Claim: You can’t prove a pirate would’ve paid, so you can’t count piracy as a loss of income. / Not every act of piracy is a lost sale
Response: It’s true that not every act of piracy equals a lost sale.
However, while I don’t believe that every single act of piracy is a lost sale, I also don’t believe that piracy entails zero lost sales. For example, maybe for every 100 acts of piracy, there are 5 lost sales. If piracy becomes the norm, this entails a major financial problem for creators. For example, we might imagine this scenario:
Before piracy: a creator is sells 50,000 copies of his digital media.
After piracy becomes the norm: a creator sells 0 copies of his digital media and has 1 million people pirating it.
In this scenario, we can truthfully make both of these statements:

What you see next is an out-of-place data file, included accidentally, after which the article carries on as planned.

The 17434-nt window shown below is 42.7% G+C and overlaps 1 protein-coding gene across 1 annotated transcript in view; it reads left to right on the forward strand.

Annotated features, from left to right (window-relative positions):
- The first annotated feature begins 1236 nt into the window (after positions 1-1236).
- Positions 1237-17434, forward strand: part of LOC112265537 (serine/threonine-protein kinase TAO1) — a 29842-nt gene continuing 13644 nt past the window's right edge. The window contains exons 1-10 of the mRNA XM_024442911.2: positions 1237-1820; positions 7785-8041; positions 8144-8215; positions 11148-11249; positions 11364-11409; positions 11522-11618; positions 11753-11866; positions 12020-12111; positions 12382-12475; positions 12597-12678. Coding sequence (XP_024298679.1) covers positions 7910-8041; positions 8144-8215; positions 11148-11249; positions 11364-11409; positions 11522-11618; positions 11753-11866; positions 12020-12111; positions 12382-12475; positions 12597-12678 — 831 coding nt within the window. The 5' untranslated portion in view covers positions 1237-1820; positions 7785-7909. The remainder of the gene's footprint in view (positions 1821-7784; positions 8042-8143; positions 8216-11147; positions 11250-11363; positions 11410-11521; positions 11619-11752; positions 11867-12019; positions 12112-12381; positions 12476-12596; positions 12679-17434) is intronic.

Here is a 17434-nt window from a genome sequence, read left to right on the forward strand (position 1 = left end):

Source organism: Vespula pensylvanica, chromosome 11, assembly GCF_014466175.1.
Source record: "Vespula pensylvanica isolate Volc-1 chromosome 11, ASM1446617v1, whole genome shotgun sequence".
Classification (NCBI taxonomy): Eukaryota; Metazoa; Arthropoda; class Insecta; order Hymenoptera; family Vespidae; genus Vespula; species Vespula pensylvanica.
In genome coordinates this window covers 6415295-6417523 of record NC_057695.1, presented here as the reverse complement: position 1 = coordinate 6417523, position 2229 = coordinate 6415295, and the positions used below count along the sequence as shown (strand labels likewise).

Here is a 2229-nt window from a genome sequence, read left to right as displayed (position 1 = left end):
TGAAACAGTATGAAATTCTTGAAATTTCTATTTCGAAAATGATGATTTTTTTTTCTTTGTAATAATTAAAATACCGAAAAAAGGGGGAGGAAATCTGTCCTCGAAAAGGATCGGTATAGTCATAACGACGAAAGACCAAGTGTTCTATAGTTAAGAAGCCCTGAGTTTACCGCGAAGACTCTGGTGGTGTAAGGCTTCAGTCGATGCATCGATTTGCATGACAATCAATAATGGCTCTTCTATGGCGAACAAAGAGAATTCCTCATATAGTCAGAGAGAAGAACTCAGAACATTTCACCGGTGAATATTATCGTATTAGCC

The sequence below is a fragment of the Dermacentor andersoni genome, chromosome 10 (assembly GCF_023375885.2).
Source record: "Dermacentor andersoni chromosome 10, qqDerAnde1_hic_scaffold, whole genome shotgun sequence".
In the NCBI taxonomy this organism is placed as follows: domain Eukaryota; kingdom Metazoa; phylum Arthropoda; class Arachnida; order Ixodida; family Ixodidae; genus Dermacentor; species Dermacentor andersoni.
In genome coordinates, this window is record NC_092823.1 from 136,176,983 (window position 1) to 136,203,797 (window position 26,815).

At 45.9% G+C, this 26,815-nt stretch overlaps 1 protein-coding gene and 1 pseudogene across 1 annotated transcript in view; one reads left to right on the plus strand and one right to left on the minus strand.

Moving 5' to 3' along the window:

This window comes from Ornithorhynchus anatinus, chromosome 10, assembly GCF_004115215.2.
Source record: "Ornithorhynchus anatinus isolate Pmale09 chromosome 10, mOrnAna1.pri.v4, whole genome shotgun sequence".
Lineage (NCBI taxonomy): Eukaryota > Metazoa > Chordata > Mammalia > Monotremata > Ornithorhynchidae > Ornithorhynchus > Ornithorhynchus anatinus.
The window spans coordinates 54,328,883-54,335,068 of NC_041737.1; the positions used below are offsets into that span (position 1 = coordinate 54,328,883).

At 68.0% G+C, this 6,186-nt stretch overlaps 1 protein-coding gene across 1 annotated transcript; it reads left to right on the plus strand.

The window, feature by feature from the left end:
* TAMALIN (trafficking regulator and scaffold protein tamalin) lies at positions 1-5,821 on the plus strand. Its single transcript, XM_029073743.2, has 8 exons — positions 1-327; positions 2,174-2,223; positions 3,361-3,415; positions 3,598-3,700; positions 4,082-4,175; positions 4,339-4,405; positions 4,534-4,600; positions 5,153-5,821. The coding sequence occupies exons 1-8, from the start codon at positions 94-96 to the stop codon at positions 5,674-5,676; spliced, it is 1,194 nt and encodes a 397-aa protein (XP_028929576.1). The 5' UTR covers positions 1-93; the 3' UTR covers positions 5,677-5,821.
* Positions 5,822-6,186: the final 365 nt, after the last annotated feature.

* Piracy can be blamed for the collapse of his sales (50,000 fewer copies sold).
* Only 1 in 20 acts of piracy equals a lost sale.
While the “1 in 20” number makes piracy seem like an insignificant problem, we can actually see that piracy has lead to a complete loss of sales revenue. In the end, “You can’t prove a pirate would’ve paid, so you can’t count piracy as a loss of income” is a non-sequitur. Whether or not you can prove that a particular pirate would’ve paid or not is not that important to arguing that piracy (in aggregate) entails a loss of income.
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